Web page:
It was within this context that the Jamaican migrant Marcus Mosiah Garvey established the headquarters for the UNIA in Harlem, New York, in 1916. Garvey’s arrival coincided with the first wave of the Great Migration that saw black southerners and Caribbean migrants pouring into northern cities in search of jobs, opportunity, and reprieve from Jim Crow and colonialism. Garvey’s Pan-­African vision and unprecedented organizational acumen resonated with the hopes and desires of a determined people committed to principles of self-­organization and self-­reliance. Indeed, the Negro World, the UNIA’s newspaper and primary organizational tool, circulated globally through the hands of black sailors and railroad workers both formally and informally.

The UNIA was monumental in the fight against Euro-­American empire that gripped and constrained black life in every corner of the globe. It would be a mistake, however, to measure its power and transformative gravitas by its organizational growth and decline or the life of Garvey himself. As Garveyism became localized, its presence could be felt in trade unions, religious organizations, and cultural celebrations that edified and reified black pride and dignity. As one scholar has noted, the global organizing efforts of black folk during the interwar years might be best understood as “the age of Garvey” (Ewing 2014).

Garveyism invigorated grassroots organizational activity among black working peoples around the world. During the World War II, the U.S. black press used its pages to link the African American fight for democracy to larger anticolonial struggles in Africa, Asia, and the Americas. Black writers, activists, and intellectuals engaged in solidarity initiatives rooted in the common experiences of aggrieved communities directly shaped by slavery, racial capitalism, and colonial domination. Thus, the African American freedom struggle’s universalism grew out of a recognition of the inextricable linkages between Jim Crow, anticolonialism, and the global fight against Euro-­American colonialism as it recalibrated during World War II.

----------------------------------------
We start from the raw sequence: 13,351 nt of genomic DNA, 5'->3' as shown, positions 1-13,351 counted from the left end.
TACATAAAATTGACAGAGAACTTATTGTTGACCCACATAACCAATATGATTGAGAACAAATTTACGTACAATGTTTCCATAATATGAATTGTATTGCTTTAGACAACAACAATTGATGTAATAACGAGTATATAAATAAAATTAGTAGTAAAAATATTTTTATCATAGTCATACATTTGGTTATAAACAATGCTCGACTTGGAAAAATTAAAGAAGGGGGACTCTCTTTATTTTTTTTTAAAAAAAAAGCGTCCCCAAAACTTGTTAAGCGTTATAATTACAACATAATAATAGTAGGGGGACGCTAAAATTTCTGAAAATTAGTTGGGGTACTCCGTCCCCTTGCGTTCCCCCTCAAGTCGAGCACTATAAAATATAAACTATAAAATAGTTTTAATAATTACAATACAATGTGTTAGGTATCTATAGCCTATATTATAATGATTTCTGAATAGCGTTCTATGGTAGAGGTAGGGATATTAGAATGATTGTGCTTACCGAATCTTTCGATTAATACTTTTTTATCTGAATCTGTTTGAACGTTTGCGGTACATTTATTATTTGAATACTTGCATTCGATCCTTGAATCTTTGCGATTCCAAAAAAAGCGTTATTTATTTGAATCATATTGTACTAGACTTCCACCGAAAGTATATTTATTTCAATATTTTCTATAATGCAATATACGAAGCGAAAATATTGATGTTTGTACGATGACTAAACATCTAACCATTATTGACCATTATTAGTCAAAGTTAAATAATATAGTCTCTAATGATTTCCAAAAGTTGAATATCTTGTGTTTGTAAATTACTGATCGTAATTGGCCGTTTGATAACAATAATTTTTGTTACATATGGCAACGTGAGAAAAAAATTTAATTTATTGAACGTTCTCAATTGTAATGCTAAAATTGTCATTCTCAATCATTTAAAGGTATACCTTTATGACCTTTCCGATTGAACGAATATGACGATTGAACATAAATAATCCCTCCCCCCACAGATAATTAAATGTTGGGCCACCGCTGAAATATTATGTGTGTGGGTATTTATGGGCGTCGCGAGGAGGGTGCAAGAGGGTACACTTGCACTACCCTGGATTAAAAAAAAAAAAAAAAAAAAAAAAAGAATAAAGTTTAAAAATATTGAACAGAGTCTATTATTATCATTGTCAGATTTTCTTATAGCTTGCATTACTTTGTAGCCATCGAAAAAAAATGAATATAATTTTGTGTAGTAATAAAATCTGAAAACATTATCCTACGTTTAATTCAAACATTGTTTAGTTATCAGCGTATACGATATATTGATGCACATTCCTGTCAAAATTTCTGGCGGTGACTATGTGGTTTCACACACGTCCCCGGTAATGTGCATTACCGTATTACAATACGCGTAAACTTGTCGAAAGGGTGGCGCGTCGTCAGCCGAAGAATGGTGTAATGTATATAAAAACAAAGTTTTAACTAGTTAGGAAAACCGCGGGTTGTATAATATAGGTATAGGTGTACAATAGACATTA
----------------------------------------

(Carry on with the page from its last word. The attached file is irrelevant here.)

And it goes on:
World War II was unquestionably a watershed period in the history of African Americans’ quest for full citizenship in the United States. Once the U.S. entered the war following Japan’s attack on Pearl Harbor on December 7, 1941, the Pittsburgh Courier, the nation’s largest black newspaper, inaugurated its “Double V Campaign,” taking aim at ending fascism abroad and racism at home. In addition, fighting in the Pacific theater proved to be more complicated for black combatants in the U.S. Army. Unlike their white counterparts, African Americans had a long-­standing affinity for the Japanese that stretched back to the Russo-­Japanese War of 1905, in which Russia was defeated by a nation of color.

African American literature is replete with narratives of sympathy and adoration for Japan. In rereading these narratives, the literary scholar Etsuko Taketani suggests that we might conceptualize black participation in World War II as part of the “black Pacific,” which projected “a community imagined contrapuntally to [the] regional order in the making, in which a sense of belonging is manufactured by the performance of black narratives that invent history, one that African Americans imagine they share with the colored peoples of the Pacific Rim, especially Asia” (2014, 6–­7).

With Europe in shambles and Japan decimated by the atomic bomb, the United States ascended to world supremacy. African American journalists were careful to note that following the war, the United States began to extend its imperial reach into the Caribbean and South America. New military bases were established in Trinidad and Jamaica. The Jamaican Bauxite Company, a subsidiary of the Aluminum Company of America, garnered greater market share on the island. U.S. military presence in the region only reinforced the power and might of huge conglomerates such as United Fruit Company in such places as Surinam, where they had had a hold on national economies for decades.

For much of the rest of the century, African Americans resisted U.S. empire and called into question the ways in which U.S. foreign policy and militarism reinforced racism and bigotry at home. African American activism has remained critical to challenging American exceptionalism and underscoring the shortcomings of the professed virtues of American democracy.